The Signature Figure of Philosophy

By now, our faithful minifig Eliza has gone through numerous transformations, to the point where, materially speaking, she shares nothing in common with the plastic figure we first talked about near the beginning of this chapter. Her identity, including the assorted changes to her component composition, is directly determined by the decisions and actions undertaken by the AFOL building and rebuilding her as part of his newest MOC. The reason why she has not dipped out of existence, to be replaced with another fictional character, is because her builder still views this particular minifig as “Eliza,” the same character he has been diligently working on this entire time.

In many ways, the LEGO minifigure is given a distinguished position within the construction system by differing so dramatically from the rest of the bricks and other components utilized within it. Whereas LEGO, as a whole, is perhaps best represented by the classic four- or six-stud brick, the minifigure is composed of elements like the yellow head or hairpiece—individual bricks which are molded into fairly detailed recreations of the features they were built to mimic. While most LEGO bricks lack complex parts or moveable bits, these features come as standard for minifig torsos and legs that are intended to be posed in any number of imaginative ways.

Some philosophers have begun to place a similarly unique emphasis on the position of human persons within reality, even going so far as to claim that personal existence is the central concept and defining measure of the world in which we find ourselves. Encompassed under the umbrella term “personalism,” these thinkers and movements seek to bring a renewed focus to the singular role of personal existence within philosophical discourse.7 Rather than viewing human persons as problems to be hammered out through rigorous debate, they see personal life as the key to explaining all things, as the measure by which all other ideas and theories must be judged.

One of the major elements of personalism is an increased emphasis on the role of human action and choice in determining the nature of human existence. Confronted by many of the questions discussed in previous sections, personalists have chosen to avoid the philosophical pitfalls we’ve reviewed by focusing less on the static, unchanging nature of a person’s being and more on their efficacious nature as willing actors making various choices. Put more simply, it isn’t that who you are determines what you do; rather, what you do shapes precisely who you are.

Within the LEGO community, prolific builders traditionally use LEGO minifigures as a sort of “artist’s signature” in their MOCs. These unique minifigs are referred to as “signature figures” (or “sig- figs”) and often blend elements from both reality and fantasy to showcase the AFOL who created them. While many of these sigfigs mimic the physical traits of their creators, they can also showcase fantastical elements like a singular costume or unique accessory in order to capture a defining characteristic of their creator that might not be obvious from physical appearances alone. For instance, a sigfig for your diligent author could be a plain, brown-haired minifig with a goatee and a tacky sweater (representing how I usually look in real life) or a jetpack-equipped robot figure with an Egyptian headdress and a pizza (representing some of my other hobbies outside of LEGO and philosophy).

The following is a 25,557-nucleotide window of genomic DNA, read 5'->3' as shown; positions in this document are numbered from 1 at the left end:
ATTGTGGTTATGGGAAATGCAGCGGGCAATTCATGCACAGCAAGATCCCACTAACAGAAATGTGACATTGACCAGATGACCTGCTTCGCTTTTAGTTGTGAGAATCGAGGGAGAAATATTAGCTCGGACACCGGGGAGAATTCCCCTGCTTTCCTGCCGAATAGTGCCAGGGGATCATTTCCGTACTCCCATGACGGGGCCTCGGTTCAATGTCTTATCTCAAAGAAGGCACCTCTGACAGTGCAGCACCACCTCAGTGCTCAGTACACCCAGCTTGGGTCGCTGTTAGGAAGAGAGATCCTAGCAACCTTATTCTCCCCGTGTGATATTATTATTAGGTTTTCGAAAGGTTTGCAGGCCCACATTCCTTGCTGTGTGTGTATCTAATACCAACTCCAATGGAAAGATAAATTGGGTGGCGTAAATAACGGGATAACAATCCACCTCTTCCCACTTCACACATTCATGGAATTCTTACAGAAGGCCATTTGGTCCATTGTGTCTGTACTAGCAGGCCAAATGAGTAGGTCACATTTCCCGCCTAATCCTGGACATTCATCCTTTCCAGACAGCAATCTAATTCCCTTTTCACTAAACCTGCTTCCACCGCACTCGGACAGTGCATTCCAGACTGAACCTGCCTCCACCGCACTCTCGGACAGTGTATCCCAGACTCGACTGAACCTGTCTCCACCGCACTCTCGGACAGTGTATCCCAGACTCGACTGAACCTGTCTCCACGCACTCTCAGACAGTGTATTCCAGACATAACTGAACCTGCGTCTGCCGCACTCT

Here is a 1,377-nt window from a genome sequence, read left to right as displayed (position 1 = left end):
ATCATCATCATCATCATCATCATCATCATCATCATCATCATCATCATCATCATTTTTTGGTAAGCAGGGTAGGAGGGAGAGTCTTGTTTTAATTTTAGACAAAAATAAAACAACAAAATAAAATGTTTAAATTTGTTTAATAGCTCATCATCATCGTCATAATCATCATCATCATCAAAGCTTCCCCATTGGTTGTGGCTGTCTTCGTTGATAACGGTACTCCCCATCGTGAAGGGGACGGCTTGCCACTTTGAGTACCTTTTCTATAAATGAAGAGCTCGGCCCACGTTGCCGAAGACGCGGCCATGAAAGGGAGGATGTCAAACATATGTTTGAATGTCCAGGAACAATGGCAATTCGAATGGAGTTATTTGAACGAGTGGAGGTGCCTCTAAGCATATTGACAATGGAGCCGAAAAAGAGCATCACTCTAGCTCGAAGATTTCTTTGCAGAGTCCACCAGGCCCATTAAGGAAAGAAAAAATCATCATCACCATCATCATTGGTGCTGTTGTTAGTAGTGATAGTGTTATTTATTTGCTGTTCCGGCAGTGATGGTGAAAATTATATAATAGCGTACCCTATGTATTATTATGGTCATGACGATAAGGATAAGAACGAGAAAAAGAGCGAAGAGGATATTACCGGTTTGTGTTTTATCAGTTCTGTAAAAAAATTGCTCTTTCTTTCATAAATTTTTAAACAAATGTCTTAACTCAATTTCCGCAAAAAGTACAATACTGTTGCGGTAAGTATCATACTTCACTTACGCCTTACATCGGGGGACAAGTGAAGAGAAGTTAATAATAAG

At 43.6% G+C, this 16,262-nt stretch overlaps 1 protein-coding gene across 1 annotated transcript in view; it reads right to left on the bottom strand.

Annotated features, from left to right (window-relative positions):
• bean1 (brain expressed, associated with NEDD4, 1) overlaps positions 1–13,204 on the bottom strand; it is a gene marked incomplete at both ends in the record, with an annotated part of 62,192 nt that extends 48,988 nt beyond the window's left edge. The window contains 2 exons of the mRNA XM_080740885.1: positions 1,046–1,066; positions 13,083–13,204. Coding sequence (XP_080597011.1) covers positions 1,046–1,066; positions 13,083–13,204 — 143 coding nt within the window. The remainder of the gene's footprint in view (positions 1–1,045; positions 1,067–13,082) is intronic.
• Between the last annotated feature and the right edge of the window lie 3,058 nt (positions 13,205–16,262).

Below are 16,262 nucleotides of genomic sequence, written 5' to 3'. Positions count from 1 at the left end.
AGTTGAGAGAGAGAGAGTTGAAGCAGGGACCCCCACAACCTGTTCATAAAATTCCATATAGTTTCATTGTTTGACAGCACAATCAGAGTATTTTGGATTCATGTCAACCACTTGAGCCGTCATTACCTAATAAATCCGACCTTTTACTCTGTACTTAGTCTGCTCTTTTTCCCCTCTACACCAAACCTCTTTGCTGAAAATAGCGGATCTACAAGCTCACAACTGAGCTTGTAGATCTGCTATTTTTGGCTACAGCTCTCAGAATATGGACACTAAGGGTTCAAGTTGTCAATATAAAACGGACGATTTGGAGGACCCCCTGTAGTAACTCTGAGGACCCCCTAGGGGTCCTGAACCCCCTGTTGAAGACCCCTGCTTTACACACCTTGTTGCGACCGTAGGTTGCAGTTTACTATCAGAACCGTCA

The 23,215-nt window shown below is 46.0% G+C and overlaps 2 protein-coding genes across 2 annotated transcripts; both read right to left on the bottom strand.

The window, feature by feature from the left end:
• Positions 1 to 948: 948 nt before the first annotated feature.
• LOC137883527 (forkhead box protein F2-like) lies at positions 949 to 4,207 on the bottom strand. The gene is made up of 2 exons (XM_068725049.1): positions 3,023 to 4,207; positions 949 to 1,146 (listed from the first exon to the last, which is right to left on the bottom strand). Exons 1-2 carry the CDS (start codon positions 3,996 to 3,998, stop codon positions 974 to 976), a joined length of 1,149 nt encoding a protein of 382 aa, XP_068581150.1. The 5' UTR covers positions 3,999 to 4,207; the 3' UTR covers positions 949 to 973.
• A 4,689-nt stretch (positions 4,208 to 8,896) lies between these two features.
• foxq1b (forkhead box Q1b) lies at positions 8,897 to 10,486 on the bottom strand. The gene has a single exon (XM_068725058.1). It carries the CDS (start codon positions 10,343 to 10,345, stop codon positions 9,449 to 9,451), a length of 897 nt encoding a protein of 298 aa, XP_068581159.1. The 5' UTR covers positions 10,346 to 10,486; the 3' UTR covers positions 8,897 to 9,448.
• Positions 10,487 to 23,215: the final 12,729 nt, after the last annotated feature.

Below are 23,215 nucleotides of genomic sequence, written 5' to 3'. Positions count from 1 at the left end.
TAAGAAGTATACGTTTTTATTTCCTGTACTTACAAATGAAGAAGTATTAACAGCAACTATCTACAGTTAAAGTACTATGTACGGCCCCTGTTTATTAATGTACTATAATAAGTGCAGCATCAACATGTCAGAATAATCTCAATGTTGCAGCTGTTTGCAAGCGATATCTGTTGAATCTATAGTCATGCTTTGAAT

Sigfigs are what they are simply because their creators have chosen them to be so. It doesn’t matter how much or how little they actually look like the AFOLs who put them together, just so long as those builders intend to represent themselves using that particular combination of LEGO pieces. The identity of these sigfigs rests on their builder’s decision, which is precisely why the same figure can vary between MOCs and why an individual builder can have an entire collection of sigfigs to represent herself.

Whereas LEGO minifigures get this unitive narration of their lives from the decisions and actions of their builders, human persons combine these two aspects in one self-creating whole. The human person, in other words, is both the builder constructing his sigfig and the unique minifigure meant to represent such a creator. I, the author of this chapter, am both the actual writer of these words and the agent who determined that these particular words be written as opposed to any others. This powerful combination of both willing agent and active doer unites the discrete elements of human life into the coherent whole of the acting human person. As the prominent personalist philosopher Max Scheler (1874-1928) puts it, “[T]he person is the concrete and essential unity of being of acts of different essences,” which renders him, basically, as “the ‘foundation’ of all essentially different acts.”8

Far from being an assured thing, humanity’s personal freedom is a gift that must be constantly guarded and maintained. While the average LEGO minifig is most often destroyed by having its pieces pulled apart and thrown back into the bin, authentic human personhood is largely lost by the apathy and lack of care exhibited by those who possess it. The Danish philosopher Soren Kierkegaard (1813-1855) was among the first to highlight this fact. In works such as The Single Individual and Concluding Unscientific Postscript to the Philosophical Fragments, Kierkegaard made passionate appeals for individuals to set themselves apart from the crowd, to actively choose the kind of existence they wished to live rather than merely settle for the common tripe loved by the masses.9 Such rhetoric closely matches many of the opening lines from The LEGO Movie, which not-too-subtly lampoons the consumerism of a mass society wherein no one aspires to anything higher than watching the latest episode of “Where Are My Pants?”

 
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